My house was built in 1952 and the basement was dug out from under the house at a later date. The way they did this left a perfectly sized (approximately 12"x40", about 4' from the floor) space with red clay, which I have 3 bags of good soil (50 quarts each) I plan to displace/augment that with. Presumably, there is no foundation beneath this column of clay - which is enclosed with mere cinder blocks - but I don't quite have a way of determining that definitively.

My question is: assuming I don't grow anything very tall - should I just dump the soil on top of the clay? or should I use the plastic from the bags of dirt (or something more durable) as a parchment? I don't plan on planting anything that would threaten cinder blocks, although I definitely plan to make a question about that, later (we're limited to cat-friendly plants, so).

Or, perhaps I'm a lunatic for wanting to plant in this space, and you good people would rather discourage me from doing so.

Any which way, I'm happy to hear any thoughts & opinions...

EDIT This is what the space looks like:


  • 1
    Why not using raised beds? Much easier for water handling.
    – Johannes_B
    Commented Apr 23, 2022 at 4:18
  • 1
    I would discourage you from putting dirt on your basement floor and watering it.
    – Johannes_B
    Commented Apr 23, 2022 at 4:19
  • It isn't the floor-! it's... an interesting sort of side space.... i'll attach a photo...
    – rm-vanda
    Commented Apr 23, 2022 at 4:26
  • 1
    What I'm seeing in your photo is what we in Wisconsin call a crawl space. Here, it's typically floored with a foot or more of gravel, but yours has a clay bottom, right? I'm assuming that there is a gap between the top of the inner cinder block wall and the top of the clay. Is that right, too? If so, how big is that gap?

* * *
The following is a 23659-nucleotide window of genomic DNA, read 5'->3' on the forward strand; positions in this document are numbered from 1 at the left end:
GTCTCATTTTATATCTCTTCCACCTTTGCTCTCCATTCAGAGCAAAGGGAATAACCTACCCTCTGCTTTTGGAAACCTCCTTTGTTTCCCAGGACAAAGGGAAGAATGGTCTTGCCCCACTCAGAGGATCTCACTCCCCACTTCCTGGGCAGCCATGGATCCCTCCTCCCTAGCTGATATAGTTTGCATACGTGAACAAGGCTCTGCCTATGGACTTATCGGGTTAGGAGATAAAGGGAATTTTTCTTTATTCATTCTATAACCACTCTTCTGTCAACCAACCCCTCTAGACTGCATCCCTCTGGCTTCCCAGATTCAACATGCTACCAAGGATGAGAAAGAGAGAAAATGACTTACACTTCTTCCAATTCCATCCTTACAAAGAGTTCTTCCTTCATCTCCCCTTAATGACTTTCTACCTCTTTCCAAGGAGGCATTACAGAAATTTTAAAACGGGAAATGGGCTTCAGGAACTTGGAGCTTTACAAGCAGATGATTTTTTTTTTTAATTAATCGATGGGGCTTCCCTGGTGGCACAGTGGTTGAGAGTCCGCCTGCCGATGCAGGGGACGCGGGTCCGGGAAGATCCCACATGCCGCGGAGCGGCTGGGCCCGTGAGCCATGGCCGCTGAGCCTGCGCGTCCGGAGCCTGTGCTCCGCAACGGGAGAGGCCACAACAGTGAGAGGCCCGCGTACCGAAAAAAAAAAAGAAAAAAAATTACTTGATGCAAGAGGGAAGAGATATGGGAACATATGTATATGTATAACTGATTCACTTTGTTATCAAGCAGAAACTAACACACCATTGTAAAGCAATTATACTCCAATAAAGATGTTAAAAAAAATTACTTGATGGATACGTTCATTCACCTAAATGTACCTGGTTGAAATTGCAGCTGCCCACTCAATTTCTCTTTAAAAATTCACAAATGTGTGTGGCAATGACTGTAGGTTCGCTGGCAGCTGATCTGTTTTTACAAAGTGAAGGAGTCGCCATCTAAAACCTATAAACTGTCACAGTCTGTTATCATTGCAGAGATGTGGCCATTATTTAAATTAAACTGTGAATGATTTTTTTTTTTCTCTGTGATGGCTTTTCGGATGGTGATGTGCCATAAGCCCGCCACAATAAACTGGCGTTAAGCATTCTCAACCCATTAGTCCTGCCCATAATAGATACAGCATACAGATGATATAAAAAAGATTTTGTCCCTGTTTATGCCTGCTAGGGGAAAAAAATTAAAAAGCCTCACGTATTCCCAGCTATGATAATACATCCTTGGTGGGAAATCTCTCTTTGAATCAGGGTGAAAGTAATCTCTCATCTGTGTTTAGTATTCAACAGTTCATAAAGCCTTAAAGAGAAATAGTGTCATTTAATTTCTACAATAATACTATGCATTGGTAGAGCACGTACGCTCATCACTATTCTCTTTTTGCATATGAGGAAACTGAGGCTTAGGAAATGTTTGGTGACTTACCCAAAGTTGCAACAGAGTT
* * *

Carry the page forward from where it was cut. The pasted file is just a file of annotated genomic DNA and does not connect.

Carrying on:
– Jurp
    Commented Apr 23, 2022 at 10:35
  • 3
    I would discourage the idea of growing plants which will cause an increase in moisture underneath a living area. Mold grows well in dark moist areas and could be a health hazard
    – kevinskio
    Commented Apr 24, 2022 at 11:48

1 Answer 1


I'd be quite concerned about water leaking from your plants into the surrounding area. I presume you are in a place with winter. You will be risking water-ice damage to various things behind the wall. Also, moisture is going to be a potential cause of mold and various related issues. Personally, I would not try to grow anything by just putting soil directly on any of the surfaces in the picture. Even with a water barrier, it could easily cause big moisture issues.

You might be OK if you use containers that are completely watertight, at least as "catch basins" under your plants. If you go that route, be very vigilant for condensation. Be very aware of the need for ventilation and temperature control. Various plants will respond very differently to this sort of situation.

One of the comments suggested tables for your plants. This is far better. You can get them to plant from all sides. You can see if you have water leaking and correct it immediately.

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